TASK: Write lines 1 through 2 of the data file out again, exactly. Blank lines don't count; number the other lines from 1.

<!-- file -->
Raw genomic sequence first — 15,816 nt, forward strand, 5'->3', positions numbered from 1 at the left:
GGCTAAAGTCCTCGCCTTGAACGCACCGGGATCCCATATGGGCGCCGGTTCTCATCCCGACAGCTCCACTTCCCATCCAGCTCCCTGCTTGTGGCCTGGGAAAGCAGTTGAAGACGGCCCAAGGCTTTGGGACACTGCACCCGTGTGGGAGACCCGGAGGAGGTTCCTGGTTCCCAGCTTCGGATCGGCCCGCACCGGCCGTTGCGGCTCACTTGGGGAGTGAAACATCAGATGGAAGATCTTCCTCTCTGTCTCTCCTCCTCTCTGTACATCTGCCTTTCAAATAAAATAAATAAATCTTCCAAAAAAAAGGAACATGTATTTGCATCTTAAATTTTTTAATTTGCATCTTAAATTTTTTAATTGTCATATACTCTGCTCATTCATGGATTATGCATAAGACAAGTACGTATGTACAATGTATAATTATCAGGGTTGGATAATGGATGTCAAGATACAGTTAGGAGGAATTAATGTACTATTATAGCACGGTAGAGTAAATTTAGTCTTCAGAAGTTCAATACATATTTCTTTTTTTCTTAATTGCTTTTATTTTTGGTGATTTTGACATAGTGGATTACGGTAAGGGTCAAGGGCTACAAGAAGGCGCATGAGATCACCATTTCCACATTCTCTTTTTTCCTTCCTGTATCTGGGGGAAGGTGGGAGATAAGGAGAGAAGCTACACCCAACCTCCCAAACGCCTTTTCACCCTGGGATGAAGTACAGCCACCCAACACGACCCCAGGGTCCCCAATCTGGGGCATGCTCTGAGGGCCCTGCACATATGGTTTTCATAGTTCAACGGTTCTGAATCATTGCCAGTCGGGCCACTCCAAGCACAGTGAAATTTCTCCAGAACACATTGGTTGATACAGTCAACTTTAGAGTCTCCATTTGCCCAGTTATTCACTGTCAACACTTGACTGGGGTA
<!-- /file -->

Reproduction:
Raw genomic sequence first — 15,816 nt, forward strand, 5'->3', positions numbered from 1 at the left:
GGCTAAAGTCCTCGCCTTGAACGCACCGGGATCCCATATGGGCGCCGGTTCTCATCCCGACAGCTCCACTTCCCATCCAGCTCCCTGCTTGTGGCCTGGGAAAGCAGTTGAAGACGGCCCAAGGCTTTGGGACACTGCACCCGTGTGGGAGACCCGGAGGAGGTTCCTGGTTCCCAGCTTCGGATCGGCCCGCACCGGCCGTTGCGGCTCACTTGGGGAGTGAAACATCAGATGGAAGATCTTCCTCTCTGTCTCTCCTCCTCTCTGTACATCTGCCTTTCAAATAAAATAAATAAATCTTCCAAAAAAAAGGAACATGTATTTGCATCTTAAATTTTTTAATTTGCATCTTAAATTTTTTAATTGTCATATACTCTGCTCATTCATGGATTATGCATAAGACAAGTACGTATGTACAATGTATAATTATCAGGGTTGGATAATGGATGTCAAGATACAGTTAGGAGGAATTAATGTACTATTATAGCACGGTAGAGTAAATTTAGTCTTCAGAAGTTCAATACATATTTCTTTTTTTCTTAATTGCTTTTATTTTTGGTGATTTTGACATAGTGGATTACGGTAAGGGTCAAGGGCTACAAGAAGGCGCATGAGATCACCATTTCCACATTCTCTTTTTTCCTTCCTGTATCTGGGGGAAGGTGGGAGATAAGGAGAGAAGCTACACCCAACCTCCCAAACGCCTTTTCACCCTGGGATGAAGTACAGCCACCCAACACGACCCCAGGGTCCCCAATCTGGGGCATGCTCTGAGGGCCCTGCACATATGGTTTTCATAGTTCAACGGTTCTGAATCATTGCCAGTCGGGCCACTCCAAGCACAGTGAAATTTCTCCAGAACACATTGGTTGATACAGTCAACTTTAGAGTCTCCATTTGCCCAGTTATTCACTGTCAACACTTGACTGGGGTA